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A self-map is a map $f:X\to X$ from a set $X$ to itself. There is an obvious notion of *morphism*, and thus of *isomorphism* and *automorphism*, of self-maps. [A morphism from $f:X\to X$ to $g:Y\to Y$ is a map $\phi:X\to Y$ such that $g\circ\phi=\phi\circ f$.]

A self-map is **rigid** if it has no non-trivial automorphism.

The question is in the title:

Does every set have a rigid self-map?

Clearly, the existence of a rigid self-map of a given set $X$ depends only on the cardinality $|X|$ of $X$.

There is an obvious notion of the *coproduct* $f:X\to X$ of a family $f_i:X_i\to X_i$ of self-maps. [The set $X$ is the disjoint union of the $X_i$ and $f$ coincides with $f_i$ on $X_i$.] Any self-map is the coproduct of its *indecomposable components*, and a self-map is rigid if and only if its indecomposable components are rigid and pairwise non-isomorphic. (In the sequel I use the expression "component" instead of "indecomposable component". Moreover the identity of the empty set does not count as a component.)

We claim:

(1) If $|X|\le2^{2^{\aleph_0}}$, then $X$ has a rigid self-map.

Define $f:\mathbb N\to\mathbb N$ by $f(i)=\max(i-1,0)$. Then $f$ is rigid. Moreover, for each $n\in\mathbb N$ the map $f$ induces a rigid self-map of the set $\{0,1,\ldots,n\}$. This proves that (1) holds for $|X|\le\aleph_0$.

It remains to prove that $X$ has a rigid self-map when $\aleph_0<|X|\le2^{2^{\aleph_0}}$.

This will follow from Lemmas 1, 2 and 3 below.

**Lemma 1.** Let $X$ be an infinite set and $\Sigma$ a set of non-isomorphic rigid surjective indecomposable self-maps of $X$. Assume $|\Sigma|>|X|$. Then the coproduct of the elements of $\Sigma$ is a rigid surjective self-map of a set of cardinality $|\Sigma|$.

This is obvious.

**Lemma 2.** Let $f$ be a rigid surjective self-map of an infinite set $X$, and $Y$ a set satisfying $|X|\le|Y|\le2^{|X|}$. Then $Y$ has a rigid self-map.

*Proof.* Let $X'$ be a set disjoint from $X$ and $\phi:X'\to X$ a bijection. For each subset $S$ of $X'$ put $X_S=X\sqcup S$ (disjoint union) and define $f_S:X_S\to X_S$ by setting $f_S(x)=f(x)$ for $x\in X$ and $f_S(s)=\phi(s)$ for $s\in S$.

It suffices to show that the coproduct $g:Y\to Y$ of the $f_S:X_S\to X_S$ (where $S$ runs over all the subsets of $X'$) is rigid.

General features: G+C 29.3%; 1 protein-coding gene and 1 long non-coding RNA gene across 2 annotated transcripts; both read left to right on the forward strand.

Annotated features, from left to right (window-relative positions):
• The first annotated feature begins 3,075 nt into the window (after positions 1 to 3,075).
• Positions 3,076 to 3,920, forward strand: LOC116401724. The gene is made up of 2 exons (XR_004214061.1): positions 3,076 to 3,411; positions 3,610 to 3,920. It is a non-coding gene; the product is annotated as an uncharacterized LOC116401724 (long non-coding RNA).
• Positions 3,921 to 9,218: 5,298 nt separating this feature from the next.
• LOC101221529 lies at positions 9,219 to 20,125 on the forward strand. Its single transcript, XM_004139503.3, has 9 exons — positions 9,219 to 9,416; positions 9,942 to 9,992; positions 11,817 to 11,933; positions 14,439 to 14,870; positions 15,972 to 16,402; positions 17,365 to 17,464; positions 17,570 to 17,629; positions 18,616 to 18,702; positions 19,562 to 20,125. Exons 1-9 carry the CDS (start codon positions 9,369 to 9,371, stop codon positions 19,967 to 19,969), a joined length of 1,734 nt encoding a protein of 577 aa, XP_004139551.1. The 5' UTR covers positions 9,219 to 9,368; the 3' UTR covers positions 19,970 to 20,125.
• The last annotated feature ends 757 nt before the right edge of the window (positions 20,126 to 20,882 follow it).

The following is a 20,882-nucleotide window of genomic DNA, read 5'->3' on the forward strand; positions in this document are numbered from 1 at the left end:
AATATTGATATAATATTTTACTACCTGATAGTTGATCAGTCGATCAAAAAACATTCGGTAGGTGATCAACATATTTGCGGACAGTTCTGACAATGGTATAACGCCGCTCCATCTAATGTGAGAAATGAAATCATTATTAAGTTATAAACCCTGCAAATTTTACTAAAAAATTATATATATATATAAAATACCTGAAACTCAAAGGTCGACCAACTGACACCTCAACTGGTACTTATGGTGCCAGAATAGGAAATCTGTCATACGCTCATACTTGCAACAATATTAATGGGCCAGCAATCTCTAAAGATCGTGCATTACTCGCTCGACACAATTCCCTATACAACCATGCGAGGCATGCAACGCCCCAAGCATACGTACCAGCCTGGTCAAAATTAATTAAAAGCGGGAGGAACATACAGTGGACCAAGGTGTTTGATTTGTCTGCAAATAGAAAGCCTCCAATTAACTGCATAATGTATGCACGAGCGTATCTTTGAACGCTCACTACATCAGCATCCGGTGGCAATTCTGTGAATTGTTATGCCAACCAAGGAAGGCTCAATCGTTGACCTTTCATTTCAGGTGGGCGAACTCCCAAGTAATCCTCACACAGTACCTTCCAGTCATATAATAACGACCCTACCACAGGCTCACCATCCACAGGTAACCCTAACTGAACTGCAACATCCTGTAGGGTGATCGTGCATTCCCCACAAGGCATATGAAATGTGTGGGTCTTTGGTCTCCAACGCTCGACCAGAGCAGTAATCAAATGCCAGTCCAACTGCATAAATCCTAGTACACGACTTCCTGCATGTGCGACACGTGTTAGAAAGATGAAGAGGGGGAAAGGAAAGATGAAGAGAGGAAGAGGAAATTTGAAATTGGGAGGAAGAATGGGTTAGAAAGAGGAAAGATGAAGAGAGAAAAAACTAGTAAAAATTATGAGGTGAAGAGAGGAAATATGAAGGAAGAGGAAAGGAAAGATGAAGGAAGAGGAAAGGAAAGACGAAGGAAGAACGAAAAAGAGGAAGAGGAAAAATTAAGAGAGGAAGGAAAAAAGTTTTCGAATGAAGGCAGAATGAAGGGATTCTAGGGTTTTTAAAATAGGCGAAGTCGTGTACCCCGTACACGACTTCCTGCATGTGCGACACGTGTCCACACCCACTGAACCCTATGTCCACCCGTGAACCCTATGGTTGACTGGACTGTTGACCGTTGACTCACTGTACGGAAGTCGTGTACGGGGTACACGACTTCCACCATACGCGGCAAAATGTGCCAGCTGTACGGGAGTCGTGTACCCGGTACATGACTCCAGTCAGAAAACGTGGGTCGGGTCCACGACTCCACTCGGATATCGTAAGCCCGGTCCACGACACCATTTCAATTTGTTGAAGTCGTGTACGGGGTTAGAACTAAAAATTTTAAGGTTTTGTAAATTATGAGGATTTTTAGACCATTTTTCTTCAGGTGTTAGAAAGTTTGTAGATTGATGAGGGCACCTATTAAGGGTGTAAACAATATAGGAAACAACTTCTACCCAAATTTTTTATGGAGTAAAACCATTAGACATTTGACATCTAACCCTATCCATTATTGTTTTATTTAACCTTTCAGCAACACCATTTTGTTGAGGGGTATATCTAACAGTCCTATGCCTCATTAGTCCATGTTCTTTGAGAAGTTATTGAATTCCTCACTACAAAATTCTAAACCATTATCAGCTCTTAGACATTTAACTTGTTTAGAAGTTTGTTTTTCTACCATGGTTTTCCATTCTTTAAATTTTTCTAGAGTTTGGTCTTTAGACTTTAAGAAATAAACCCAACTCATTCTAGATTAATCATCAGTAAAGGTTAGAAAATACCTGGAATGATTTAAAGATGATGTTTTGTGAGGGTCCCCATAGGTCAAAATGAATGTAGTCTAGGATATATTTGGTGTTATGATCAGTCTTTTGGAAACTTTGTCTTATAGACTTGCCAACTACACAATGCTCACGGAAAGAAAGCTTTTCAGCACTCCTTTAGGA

Let $h:Z\to Z$ be a component of $g$. Then $h$ is a component of $f_S$ for some $S$. It is easy to see that there is a unique component $f_0:X_0\to X_0$ of $f$ such that, if we set $S_0:=S\cap\phi^{-1}(X_0)$, then $h$ is equal to $$ f_{0,S_0}:X_{0,S_0}\to X_{0,S_0}, $$ where $f_{0,S_0}$ is defined as $f_S$ was defined above (replacing the bijection $\phi:X'\to X$ with the bijection $\phi^{-1}(X_0)\to X_0$ induced by $\phi$).

Let $$ f_{1,T_1}:X_{1,T_1}\to X_{1,T_1} $$ be another component of $g$, corresponding to a subset $T$ of $X'$, and let $$ \psi:X_{0,S_0}\to X_{1,T_1} $$ be an isomorphism from $f_{0,S_0}$ to $f_{1,T_1}$. Since $X_0$ and $X_1$ are the respective images of $f_{0,S_0}$ and $f_{1,T_1}$ by surjectivity of $f$, the isomorphism $\psi$ maps $X_0$ onto $X_1$ and $S_0$ onto $T_1$. By rigidity of $f$ we have $X_0=X_1$ and $\psi(x)=x$ for all $x\in X_0$. Let $s$ be in $S_0$. It suffices to show $\psi(s)=s$. Set $x=\phi(s)\in X_0$. Then $\psi$ maps the fiber of $\phi$ above $x$ to itself, but $s$ is the only point in this fiber. This completes the proof of Lemma 2.

**Lemma 3.** Let $A$ be the set of all increasing self-maps of $\mathbb N$ such that $a(0)\ge1$. Then there is a family of pairwise non-isomorphic rigid surjective indecomposable self-maps
$$
(f_a:X_a\to X_a)_{a\in A},
$$
where each $X_a$ is an infinite subset of $\mathbb N^2$.

*Proof.* Define the subset $X_a$ of $\mathbb N^2$ by the condition that $(i,j)\in X_a$ if $i\in a(\mathbb N)$ or if $j=0$, and define $f_a:X_a\to X_a$ by setting

$\bullet\ f_a(i,j)=(i,j-1)$ if $j\ge1$,

$\bullet\ f_a(i,0)=(i-1,0)$ if $i\ge1$,

$\bullet\ f_a(0,0)=(0,0)$.

Let us fix $a\in A$ and sketch the proof that $f_a$ is a rigid self-map of $X_a$.

The point $(0,0)$ is the only fixed point. The points of the form $(i,0)$ with $i\ge1$ are characterized by the fact that they have ancestors which have two parents, and any two distinct such points are at different distances to $(0,0)$. Therefore the points $(i,0)$ are fixed by any automorphism of $f_a$. The point $(a(n),j)$ with $j\ge1$ has no ancestor with two parents, its first descendent with two parents is $(a(n),0)$, which is fixed by the automorphisms of $f_a$, the point $(a(n),j)$ is at distance $j$ from $(a(n),0)$, and these properties characterize $(a(n),j)$. Thus $(a(n),j)$ is fixed by the automorphisms of $f_a$.

This argument shows also that the $f_a$ are pairwise non-isomorphic. The other statements are clear.

[If $y=f(x)$ we say that $x$ is a *parent* of $y$. If $y=f^n(x)$ for $n\in\mathbb N$ we say that $x$ is an *ancestor* of $y$ and $y$ a *descendent* of $x$.]

set-theory